Steve and Julie Meyer, forward-thinking proprietors of Pend d'Oreille Winery in Northern Idaho, are selling their Bistro Rouge wines in refillable 1.5L bottles.
-- Local customers who enjoy a "playful" and reasonably priced red table wine can now buy a 1.5L bottle of Bistro Rouge and receive reduced-cost refills as often as they like from Pend d'Oreille Winery. Winemaker Steve Meyer told Wines & Vines
that since the start of the "Think Green, Drink Red" program in January, all but 50 of the 300 original bottles have been sold, and most have been refilled multiple times.
Pend d'Oreille, (pronounced "Ponderay"
), the only winery in Northern Idaho's Bonner County, is conveniently located on Cedar Street in downtown Sandpoint, a scenic resort town with a population of 7,500. Meyer is an avid skier who "accidentally" began his winemaking career while on a ski trip to the Alps in 1985, when he worked the harvest at several wineries in Meursault, France, and stayed on through bottling. His interest piqued, he returned to Northern California and spent seven years at Roudon-Smith Winery in the Santa Cruz Mountains. In 1995, he and his wife Julie established Pend d'Oreille Winery (powine.com
), along the shore of the vast lake of the same name. It now produces 7,000 cases per year, sourcing grapes mostly from prime Central Washington vineyards, more than three hours southwest.
The innovative packaging program was inspired by Julie Meyer, who was frustrated by an ineffective local recycling program. Residents would sort their bottles for curbside pick-up, only to have them reintegrated into solid waste and sent to an Eastern Oregon landfill, because there was no local market for the glass.
The 1.5L bottles produced by Saint Gobain Containers (sgcontainers.com
) contain at least 50% recycled glass, as do the 750ml bottles Pend d'Oreille uses for its other wines. They bear a permanent, silk-screened label applied by local vendor Litehouse Custom Printing (lcpmugs.com
) with a space for the "owner" to inscribe his/her name with a marker. The first bottle costs $25, and is closed with a synthetic stopper from Supreme Corq and a tamper-proof seal. When it's returned for the first refill, which costs a mere $16, the owner receives a re-usable natural cork "t-top" stopper to bring back for subsequent refills.
Owners also get a "user's manual" with the first bottle, a card with cleaning instructions. "We recommend you wash it like you would your stemware," Steve Meyer said. "You don't want any residual detergent. We recommend using just a micro-drop of detergent, then rinse, rinse, rinse, rinse, rinse, and dry it well."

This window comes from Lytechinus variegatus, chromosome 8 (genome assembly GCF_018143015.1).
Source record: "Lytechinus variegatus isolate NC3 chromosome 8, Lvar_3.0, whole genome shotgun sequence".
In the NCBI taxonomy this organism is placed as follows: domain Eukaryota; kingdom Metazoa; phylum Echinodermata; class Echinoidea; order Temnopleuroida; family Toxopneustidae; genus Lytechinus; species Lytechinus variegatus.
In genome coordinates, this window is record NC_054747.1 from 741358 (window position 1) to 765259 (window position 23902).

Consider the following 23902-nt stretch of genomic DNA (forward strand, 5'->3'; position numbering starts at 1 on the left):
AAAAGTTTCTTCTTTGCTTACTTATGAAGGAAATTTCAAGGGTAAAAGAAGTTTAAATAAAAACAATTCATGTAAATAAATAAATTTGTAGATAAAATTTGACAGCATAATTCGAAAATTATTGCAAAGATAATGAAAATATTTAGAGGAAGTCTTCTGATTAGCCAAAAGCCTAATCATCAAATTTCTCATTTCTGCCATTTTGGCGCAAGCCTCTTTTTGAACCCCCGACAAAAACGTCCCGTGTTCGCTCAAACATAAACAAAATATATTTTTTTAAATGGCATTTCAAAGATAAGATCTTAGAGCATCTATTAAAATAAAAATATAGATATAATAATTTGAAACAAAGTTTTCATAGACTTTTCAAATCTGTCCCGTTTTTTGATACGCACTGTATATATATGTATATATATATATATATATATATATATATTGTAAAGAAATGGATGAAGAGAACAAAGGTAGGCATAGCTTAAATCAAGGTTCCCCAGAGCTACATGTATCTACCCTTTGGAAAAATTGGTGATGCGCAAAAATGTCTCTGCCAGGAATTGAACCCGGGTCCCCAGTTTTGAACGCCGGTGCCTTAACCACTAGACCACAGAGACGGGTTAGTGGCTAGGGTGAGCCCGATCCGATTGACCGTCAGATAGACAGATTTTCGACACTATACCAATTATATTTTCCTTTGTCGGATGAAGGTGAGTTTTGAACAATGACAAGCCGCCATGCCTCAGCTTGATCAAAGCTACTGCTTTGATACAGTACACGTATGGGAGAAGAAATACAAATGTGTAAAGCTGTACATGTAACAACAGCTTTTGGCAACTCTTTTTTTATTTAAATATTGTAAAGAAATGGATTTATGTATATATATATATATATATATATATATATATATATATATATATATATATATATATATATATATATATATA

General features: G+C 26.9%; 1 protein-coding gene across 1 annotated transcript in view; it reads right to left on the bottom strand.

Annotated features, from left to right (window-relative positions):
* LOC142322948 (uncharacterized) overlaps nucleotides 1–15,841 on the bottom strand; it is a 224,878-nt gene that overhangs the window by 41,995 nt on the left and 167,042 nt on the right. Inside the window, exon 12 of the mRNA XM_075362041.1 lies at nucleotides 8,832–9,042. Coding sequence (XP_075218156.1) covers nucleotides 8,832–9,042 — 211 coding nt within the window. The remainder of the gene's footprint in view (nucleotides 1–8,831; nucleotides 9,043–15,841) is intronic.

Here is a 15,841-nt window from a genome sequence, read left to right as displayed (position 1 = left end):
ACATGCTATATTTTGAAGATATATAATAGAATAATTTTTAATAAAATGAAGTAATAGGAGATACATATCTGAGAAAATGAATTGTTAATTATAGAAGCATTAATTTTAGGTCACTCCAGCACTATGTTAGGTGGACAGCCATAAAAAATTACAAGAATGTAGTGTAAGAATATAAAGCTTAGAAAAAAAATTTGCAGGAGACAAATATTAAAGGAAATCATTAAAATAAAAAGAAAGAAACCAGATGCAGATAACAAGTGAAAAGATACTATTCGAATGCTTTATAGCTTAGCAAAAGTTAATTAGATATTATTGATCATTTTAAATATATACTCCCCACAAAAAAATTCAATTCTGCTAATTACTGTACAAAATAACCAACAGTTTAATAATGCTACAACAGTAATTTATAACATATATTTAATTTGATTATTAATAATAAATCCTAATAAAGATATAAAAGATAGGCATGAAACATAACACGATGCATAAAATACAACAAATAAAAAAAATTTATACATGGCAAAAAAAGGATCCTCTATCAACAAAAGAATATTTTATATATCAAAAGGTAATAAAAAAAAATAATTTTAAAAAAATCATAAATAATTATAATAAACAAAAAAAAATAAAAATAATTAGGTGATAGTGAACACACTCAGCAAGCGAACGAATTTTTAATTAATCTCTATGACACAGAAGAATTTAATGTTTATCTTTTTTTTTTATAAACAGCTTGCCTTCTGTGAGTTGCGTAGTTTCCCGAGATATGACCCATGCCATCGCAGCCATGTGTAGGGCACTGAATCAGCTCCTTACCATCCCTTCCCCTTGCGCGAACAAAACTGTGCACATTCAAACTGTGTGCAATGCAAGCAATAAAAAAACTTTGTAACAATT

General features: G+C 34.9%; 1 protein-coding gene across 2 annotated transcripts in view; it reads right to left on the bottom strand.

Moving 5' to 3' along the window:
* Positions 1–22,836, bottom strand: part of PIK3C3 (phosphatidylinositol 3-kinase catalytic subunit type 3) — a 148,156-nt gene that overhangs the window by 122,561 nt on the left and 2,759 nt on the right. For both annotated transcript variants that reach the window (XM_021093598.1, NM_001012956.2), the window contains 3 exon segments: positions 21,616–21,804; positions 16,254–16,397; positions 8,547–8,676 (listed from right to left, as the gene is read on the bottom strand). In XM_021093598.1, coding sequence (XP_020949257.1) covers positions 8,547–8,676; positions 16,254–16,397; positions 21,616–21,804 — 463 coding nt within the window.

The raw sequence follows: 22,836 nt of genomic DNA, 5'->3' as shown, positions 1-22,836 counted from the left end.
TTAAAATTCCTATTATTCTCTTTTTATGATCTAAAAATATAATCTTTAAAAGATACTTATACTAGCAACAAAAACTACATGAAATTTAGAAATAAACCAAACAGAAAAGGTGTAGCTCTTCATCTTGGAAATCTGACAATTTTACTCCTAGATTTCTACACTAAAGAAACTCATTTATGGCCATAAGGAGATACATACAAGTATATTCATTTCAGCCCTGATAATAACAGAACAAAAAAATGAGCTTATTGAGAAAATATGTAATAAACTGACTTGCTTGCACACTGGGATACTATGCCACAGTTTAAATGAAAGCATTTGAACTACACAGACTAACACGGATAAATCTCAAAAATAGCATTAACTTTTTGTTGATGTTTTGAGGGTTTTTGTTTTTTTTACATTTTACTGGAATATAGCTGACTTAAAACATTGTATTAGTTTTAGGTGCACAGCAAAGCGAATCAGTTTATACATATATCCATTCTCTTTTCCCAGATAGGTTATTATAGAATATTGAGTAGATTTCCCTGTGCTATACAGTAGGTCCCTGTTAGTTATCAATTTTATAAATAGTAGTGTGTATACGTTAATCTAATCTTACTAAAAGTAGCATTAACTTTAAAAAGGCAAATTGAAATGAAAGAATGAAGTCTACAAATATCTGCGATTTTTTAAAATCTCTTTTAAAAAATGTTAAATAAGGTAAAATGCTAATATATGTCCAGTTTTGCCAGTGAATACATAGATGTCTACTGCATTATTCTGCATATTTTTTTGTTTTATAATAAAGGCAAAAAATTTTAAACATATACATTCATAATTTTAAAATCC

Even though he's sold only 250 bottles to date, Meyer has sold far more than that in wine. "A lot of people come in, buy a bottle, then come in two days later for a refill, and buy a second bottle," he said. He described his Bistro Rouge wine as a Northwest vin du pays, a blend that changes with each vintage and can include Cabernet Sauvignon, Cabernet Franc, Merlot, Syrah and/or Malbec. "It's a playful, easy-drinking, fun wine," Meyer said.
"People take a huge amount of ownership" of their personal bottles, Meyer observed. Those who neglect to return their "first-stopper-is-free" closure will purchase fancier substitutes from the tasting room; a special favorite is a urethane "crystal" wine stopper resembling an art deco doorknob, which sells for $16.75. Sales have also picked up on wine preservation gear, like Vacu Vin stoppers and Private Preserve aerosol cans for topping off opened bottles with argon, nitrogen and CO2
. It's yet another way for a small business to stay in business, Meyer noted.
Although only Bistro Rouge is currently available in the refillable bottles, Meyer said that he may bring back his popular Bistro Blanc in the same format. Obviously, sales of the refillable package are limited to customers who live or vacation nearby, but Pend d'Oreille has distribution both on-premise and at retail throughout much of the inland Northwest.
The winery is growing, and the Meyers are in the process of constructing an additional facility in a hangar near the Sandpoint airport, which features a convenient, 80-foot-wide door and hydronic coils for sustainable heating. Unlike wineries in more temperate climes, in Sandpoint, "Our issue is to keep things from freezing for five months a year," Meyer pointed out.
Meyer is working with local restaurants and pubs to use his refillable bottles in their by-the-glass programs. Meanwhile, he said, "Our clients love the idea of coming into the winery to get their personal bottle refilled. We are both taking solid waste out of the waste stream and getting our clients in the door on a weekly basis."